Abbas at UN: Palestinians ready to return to talks based on 1967 borders
Palestinian President speaks to world leaders in New York after he officially submits the Palestinian application for full UN membership.
Palestinian President Mahmoud Abbas told the UN General Assembly Friday that he is ready to return to peace talks with Israel based on 1967 borders.
Speaking moments after he submitted a formal request for the United Nations to recognize Palestinian statehood, Abbas urged Israelis to "come to peace."
"We extend our hands to the Israeli government and the Israeli people for peacemaking," Abbas said in a speech setting out his case to the UN General Assembly, which greeted him with a standing ovation.
"Our people will continue their popular, peaceful resistance," Abbas declared. "This (Israeli settlement) policy will destroy the chances of achieving a two-state solution and ... threatens to undermine the structure of the Palestinian National Authority and even end its existence."
It was the first time Abbas has spoken so starkly of the prospect of the PA's demise, highlighting the predicament faced by a body set up as a state-in-waiting but now seen by its critics as a big municipality, managing the civilian affairs of the main Palestinian cities under Israeli occupation.
Israel has rejected the Palestinian bid, saying that peace can only be achieved through negotiations, not a unilateral declaration of statehood.
U.S. President Barack Obama, echoed these sentiments in a meeting with Abbas in a meeting on Wednesday, saying that UN action would not achieve a Palestinian state and the United States would veto any Security Council move to recognize Palestinian statehood, the White House said.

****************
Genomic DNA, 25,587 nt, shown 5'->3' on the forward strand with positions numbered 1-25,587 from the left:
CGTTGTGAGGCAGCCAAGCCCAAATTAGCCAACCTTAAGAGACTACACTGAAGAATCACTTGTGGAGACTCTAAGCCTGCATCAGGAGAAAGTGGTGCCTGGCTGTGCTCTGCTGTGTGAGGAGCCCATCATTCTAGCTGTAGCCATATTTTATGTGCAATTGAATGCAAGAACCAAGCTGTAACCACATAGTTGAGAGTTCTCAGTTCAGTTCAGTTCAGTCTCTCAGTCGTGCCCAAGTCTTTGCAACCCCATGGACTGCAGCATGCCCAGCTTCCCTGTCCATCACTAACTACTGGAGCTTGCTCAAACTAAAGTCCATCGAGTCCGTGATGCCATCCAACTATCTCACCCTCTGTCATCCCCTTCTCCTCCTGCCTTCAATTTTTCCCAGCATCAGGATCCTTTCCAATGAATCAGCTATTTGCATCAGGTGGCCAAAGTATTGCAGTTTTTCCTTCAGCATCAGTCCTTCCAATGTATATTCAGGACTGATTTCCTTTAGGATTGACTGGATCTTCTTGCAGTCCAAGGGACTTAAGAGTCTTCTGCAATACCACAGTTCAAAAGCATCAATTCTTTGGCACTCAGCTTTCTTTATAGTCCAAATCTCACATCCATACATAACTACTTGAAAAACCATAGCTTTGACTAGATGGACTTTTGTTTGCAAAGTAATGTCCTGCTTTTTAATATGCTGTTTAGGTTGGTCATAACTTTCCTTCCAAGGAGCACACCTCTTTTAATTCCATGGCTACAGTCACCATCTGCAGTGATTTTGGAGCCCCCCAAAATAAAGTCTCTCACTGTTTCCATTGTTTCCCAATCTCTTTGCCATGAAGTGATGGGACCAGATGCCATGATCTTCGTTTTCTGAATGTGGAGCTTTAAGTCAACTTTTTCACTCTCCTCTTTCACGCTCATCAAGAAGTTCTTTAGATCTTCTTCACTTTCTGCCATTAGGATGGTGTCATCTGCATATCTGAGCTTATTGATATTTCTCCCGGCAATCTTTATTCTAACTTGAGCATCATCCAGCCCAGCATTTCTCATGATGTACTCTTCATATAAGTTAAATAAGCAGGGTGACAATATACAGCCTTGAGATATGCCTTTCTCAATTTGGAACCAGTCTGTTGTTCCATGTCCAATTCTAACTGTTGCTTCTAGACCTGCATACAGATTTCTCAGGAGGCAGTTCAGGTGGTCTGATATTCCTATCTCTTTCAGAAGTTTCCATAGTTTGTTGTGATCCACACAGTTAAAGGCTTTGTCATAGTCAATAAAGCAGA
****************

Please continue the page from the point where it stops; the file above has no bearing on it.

"We would have to oppose any action at the UN Security Council including, if necessary, vetoing," Ben Rhodes, the White House national security council spokesman, told reporters after Obama met Abbas in New York.
PLO diplomatic envoy to the U.S. Maen Rashid Erekat told Haaretz that the U.S. President "reiterated the commitment of the U.S. to the establishment of the Palestinian state, as part of the two-state solution, and stressed the position of the US that the UN is not the right venue to reach this goal."
"President Abbas explained the Palestinian position - basically it's what we've done in the past few months, each side explained his position," he added.
Abbas was scheduled to meet UN Secretary General Ban Ki-moon prior to his UN address to hand over an application for UN membership.
Prime Minister Benjamin Netanyahu thanked Obama in a brief statement at the UN on Thursday, for “standing with Israel and supporting peace through direct negotiations”.
The Israeli prime minister stressed that both sides agree that this is the only way to achieve peace. “We both agree that Palestinians and the Israelis should sit down together and negotiate an agreement of mutual recognition and security. I think this is the only way to get to a stable and durable peace,” he said.
Netanyahu implored other leaders to adopt a similar stance and reject the Palestinian bid for recognition.
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